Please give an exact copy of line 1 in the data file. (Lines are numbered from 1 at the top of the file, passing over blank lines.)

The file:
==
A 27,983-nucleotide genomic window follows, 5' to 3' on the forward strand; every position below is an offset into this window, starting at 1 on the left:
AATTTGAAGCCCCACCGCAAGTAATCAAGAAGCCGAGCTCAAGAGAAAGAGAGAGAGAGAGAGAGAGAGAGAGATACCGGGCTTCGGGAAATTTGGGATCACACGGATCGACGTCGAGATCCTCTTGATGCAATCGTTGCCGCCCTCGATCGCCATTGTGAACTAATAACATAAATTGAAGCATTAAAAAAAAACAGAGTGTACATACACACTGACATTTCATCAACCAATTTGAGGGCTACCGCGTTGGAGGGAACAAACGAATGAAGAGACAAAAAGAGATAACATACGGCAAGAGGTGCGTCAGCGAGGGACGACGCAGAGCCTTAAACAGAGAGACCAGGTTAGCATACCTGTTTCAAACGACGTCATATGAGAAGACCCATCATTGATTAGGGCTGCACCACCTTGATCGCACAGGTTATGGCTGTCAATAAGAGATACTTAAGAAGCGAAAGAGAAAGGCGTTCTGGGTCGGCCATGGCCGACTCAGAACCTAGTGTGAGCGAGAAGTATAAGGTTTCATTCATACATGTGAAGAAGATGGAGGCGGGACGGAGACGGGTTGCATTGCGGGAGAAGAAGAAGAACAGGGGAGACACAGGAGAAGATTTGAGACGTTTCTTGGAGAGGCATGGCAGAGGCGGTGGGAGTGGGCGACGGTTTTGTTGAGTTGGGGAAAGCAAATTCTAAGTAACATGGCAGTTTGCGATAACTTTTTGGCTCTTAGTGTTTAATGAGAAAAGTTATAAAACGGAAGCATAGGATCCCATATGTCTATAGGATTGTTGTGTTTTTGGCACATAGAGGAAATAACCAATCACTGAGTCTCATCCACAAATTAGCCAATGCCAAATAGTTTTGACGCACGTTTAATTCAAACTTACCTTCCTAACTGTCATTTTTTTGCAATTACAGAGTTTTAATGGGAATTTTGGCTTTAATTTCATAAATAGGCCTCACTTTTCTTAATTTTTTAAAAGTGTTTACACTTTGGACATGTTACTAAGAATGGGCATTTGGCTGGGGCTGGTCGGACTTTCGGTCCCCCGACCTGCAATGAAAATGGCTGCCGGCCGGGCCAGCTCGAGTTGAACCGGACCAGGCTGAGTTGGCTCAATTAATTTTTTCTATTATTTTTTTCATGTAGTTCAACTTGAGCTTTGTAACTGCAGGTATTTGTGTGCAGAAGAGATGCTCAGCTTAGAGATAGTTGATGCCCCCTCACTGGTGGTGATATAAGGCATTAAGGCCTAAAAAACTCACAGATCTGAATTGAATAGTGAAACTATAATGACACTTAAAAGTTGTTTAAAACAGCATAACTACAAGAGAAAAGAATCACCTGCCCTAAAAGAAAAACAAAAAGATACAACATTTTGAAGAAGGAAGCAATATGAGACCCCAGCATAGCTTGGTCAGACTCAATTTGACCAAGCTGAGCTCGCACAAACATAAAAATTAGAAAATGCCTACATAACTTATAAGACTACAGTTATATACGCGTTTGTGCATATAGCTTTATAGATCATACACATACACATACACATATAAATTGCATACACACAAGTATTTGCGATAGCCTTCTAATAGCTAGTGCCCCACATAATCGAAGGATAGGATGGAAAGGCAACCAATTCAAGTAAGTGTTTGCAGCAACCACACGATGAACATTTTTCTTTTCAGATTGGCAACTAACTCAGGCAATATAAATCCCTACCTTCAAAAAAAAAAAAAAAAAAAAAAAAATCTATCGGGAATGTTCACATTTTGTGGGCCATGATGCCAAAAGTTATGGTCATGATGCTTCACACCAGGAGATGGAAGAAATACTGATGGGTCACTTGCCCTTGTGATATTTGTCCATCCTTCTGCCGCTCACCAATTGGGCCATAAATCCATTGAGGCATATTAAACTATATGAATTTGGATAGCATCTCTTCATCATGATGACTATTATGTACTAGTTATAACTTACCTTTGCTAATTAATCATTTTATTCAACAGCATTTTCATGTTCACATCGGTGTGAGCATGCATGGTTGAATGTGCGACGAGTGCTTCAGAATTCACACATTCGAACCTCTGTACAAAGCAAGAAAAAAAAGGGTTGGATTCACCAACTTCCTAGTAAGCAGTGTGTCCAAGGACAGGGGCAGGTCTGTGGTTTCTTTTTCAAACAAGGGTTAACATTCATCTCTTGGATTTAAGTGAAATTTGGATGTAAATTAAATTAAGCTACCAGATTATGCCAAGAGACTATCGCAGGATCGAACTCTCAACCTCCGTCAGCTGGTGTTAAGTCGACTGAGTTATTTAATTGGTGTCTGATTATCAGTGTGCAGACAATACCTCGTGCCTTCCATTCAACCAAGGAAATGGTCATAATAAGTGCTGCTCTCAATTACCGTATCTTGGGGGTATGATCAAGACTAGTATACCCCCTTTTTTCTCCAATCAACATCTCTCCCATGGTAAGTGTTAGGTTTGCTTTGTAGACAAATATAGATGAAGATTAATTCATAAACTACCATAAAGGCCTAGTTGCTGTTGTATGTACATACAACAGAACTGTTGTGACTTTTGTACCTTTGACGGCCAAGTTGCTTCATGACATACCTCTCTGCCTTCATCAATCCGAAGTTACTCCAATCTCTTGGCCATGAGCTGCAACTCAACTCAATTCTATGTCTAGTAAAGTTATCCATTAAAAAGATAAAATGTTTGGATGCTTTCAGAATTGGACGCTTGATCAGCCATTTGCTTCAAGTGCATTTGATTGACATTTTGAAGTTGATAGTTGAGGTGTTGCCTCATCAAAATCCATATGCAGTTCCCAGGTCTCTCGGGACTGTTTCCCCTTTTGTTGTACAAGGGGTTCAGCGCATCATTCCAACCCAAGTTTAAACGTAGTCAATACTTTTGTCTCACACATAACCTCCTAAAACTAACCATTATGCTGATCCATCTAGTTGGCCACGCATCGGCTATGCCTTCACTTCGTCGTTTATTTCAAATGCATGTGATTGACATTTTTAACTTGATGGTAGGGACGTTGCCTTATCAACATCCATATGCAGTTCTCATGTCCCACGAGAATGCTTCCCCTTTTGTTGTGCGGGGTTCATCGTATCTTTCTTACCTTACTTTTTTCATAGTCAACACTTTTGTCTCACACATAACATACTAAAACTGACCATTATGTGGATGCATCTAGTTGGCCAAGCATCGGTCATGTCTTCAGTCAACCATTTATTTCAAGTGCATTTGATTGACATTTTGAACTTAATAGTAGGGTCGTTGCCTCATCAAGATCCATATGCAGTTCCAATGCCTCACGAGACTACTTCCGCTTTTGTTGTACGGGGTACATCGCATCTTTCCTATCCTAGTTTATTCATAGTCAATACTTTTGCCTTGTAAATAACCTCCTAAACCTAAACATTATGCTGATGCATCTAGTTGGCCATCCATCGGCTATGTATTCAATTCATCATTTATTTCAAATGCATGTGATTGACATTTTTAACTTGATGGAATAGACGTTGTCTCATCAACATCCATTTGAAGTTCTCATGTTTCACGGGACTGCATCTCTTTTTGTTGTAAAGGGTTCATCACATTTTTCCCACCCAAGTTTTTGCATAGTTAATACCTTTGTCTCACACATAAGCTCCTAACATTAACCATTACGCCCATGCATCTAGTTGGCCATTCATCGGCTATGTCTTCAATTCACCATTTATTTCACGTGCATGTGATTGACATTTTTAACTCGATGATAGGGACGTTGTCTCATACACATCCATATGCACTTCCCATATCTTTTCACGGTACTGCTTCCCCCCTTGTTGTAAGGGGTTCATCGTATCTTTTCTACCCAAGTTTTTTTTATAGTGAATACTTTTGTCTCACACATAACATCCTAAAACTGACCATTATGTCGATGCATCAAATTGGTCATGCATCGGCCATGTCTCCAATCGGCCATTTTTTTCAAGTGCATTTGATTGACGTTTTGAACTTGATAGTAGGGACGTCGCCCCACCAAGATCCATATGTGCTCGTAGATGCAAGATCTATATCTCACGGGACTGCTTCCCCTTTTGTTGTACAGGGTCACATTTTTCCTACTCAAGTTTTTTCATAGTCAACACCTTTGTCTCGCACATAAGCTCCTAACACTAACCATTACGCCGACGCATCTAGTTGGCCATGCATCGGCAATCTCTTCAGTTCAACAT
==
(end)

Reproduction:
A 27,983-nucleotide genomic window follows, 5' to 3' on the forward strand; every position below is an offset into this window, starting at 1 on the left: